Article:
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Thermometric titration – the missing piece of the puzzle

Thermometric titration – the missing piece of the puzzle

Titration is a well-established analysis technique taught to each and every chemistry student. Titration is carried out in nearly every analytical laboratory either as manual titration, photometric titration, or potentiometric titration. In this blog entry, I would like to present an additional kind of titration you may  not have heard of before – thermometric titration – which can be considered the missing piece of the titration puzzle.

Here, I plan to cover the following topics:
  1. What is thermometric titration?
  2. Why consider thermometric titration?
  3. Practical application examples

What is thermometric titration?

At first glance, thermometric titration (TET) looks like a normal titration and you won’t see much (or any) difference from a short distance. The differences compared to potentiometric titration are in the details.

TET is based on the principal of enthalpy change (ΔH). Each chemical reaction is associated with a change in enthalpy which in turn causes a temperature change. During a titration, analyte and titrant react either exothermically (increase in temperature) or endothermically (decrease in temperature).

During a thermometric titration, the titrant is added at a constant rate and the change in temperature caused by the reaction between analyte and titrant is measured. By plotting the temperature versus the added titrant volume, the endpoint can be determined by a break within the titration curve. Figure 1 shows idealized thermometric titration curves for both exothermic and endothermic situations.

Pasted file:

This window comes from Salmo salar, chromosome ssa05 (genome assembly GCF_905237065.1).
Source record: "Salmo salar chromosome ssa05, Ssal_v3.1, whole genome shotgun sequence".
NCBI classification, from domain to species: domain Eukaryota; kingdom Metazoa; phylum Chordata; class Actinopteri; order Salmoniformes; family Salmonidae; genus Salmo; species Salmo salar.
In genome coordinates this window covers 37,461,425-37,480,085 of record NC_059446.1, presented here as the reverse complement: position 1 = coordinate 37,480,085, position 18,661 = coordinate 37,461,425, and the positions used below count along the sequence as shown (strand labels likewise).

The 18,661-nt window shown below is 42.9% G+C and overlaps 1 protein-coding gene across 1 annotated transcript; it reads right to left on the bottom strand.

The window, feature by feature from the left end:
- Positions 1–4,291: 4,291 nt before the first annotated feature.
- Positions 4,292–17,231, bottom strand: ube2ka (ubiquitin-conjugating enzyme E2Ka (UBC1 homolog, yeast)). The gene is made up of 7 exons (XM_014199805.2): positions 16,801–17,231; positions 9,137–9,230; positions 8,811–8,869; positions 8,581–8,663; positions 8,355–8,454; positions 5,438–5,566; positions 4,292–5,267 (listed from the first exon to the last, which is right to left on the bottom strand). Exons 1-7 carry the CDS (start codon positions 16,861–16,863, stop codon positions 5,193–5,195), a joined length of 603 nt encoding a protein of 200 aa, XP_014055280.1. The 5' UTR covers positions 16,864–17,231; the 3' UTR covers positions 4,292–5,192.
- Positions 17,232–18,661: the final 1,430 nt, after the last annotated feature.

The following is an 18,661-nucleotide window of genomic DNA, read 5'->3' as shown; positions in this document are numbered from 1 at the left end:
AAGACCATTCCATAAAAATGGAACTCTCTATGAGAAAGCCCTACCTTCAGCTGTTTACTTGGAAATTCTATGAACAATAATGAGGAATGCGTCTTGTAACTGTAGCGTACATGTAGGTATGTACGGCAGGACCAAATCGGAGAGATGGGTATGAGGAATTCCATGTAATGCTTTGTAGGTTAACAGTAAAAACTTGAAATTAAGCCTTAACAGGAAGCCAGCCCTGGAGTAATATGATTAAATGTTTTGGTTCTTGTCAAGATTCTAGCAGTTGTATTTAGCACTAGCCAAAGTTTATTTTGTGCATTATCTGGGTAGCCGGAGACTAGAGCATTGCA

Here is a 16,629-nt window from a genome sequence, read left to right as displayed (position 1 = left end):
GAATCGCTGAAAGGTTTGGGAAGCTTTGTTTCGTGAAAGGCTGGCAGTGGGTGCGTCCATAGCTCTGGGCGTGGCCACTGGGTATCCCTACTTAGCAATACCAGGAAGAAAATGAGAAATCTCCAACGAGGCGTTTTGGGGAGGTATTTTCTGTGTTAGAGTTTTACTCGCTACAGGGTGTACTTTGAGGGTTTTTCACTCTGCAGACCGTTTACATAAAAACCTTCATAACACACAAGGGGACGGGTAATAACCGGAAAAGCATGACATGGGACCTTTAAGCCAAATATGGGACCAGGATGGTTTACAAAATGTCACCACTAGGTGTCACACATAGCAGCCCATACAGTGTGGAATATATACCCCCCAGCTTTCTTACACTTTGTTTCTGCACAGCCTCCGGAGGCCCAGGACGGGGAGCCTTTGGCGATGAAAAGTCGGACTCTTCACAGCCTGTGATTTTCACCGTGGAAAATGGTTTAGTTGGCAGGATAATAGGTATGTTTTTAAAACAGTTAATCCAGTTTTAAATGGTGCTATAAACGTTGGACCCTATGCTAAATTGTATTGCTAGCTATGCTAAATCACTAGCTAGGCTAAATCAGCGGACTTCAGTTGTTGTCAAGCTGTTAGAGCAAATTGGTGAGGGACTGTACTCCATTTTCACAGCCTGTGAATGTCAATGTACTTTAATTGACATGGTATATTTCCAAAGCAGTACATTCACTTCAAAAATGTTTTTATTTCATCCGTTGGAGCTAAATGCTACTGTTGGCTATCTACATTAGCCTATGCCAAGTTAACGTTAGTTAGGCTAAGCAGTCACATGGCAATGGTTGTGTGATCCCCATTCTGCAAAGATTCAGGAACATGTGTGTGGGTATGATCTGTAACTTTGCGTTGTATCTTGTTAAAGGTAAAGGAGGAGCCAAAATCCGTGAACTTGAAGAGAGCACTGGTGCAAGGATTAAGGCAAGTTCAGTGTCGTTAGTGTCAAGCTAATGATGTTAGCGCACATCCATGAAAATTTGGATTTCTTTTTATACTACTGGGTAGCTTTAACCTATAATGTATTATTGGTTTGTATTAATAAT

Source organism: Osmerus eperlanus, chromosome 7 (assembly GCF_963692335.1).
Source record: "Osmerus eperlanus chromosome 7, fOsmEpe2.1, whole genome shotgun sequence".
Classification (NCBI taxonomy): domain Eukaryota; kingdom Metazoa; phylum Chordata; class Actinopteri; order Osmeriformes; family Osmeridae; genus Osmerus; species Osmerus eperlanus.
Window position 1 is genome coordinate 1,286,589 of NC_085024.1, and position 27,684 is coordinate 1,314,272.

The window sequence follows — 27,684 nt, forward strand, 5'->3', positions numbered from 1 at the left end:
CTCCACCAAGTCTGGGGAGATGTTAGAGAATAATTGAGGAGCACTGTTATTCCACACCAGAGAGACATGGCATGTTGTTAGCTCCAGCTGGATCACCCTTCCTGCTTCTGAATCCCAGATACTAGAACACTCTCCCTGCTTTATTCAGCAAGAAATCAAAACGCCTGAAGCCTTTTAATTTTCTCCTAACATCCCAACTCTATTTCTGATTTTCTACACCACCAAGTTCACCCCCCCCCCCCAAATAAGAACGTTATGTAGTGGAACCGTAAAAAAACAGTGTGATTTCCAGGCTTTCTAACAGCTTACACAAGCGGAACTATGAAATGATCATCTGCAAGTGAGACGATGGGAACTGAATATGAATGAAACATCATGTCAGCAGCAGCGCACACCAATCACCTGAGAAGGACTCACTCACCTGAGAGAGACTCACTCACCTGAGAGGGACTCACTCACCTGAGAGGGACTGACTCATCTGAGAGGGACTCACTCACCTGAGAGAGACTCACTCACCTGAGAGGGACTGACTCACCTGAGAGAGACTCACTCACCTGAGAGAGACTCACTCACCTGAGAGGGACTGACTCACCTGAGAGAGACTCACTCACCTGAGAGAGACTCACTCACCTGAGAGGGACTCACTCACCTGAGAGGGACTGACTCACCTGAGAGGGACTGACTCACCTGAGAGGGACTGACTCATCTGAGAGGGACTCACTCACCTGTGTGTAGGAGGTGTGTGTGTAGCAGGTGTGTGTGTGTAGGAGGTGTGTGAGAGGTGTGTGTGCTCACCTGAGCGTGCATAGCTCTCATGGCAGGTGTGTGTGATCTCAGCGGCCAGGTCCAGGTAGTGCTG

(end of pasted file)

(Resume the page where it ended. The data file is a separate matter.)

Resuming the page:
Figure 1. Illustration of exothermic and endothermic titration curves showing clear endpoints where the temperature of the solution changes abruptly.

What happens during a thermometric titration?

During an exothermic titration reaction, the temperature increases with the titrant addition as long as analyte is still present. When all analyte is consumed, the temperature decreases again as the solution equilibrates with the atmospheric temperature and/or due to the dilution of the solution with titrant (Figure 1, left graph). This temperature decrease results in an exothermic endpoint.

On the contrary, for an endothermic titration reaction, the temperature decreases with the titrant addition as long as analyte is still available. When all analyte is consumed, the temperature stabilizes or increases again as the solution equilibrates with the atmospheric temperature and/or due to the dilution of the solution with titrant (Figure 1, right graph). This temperature decrease results in an endothermic endpoint.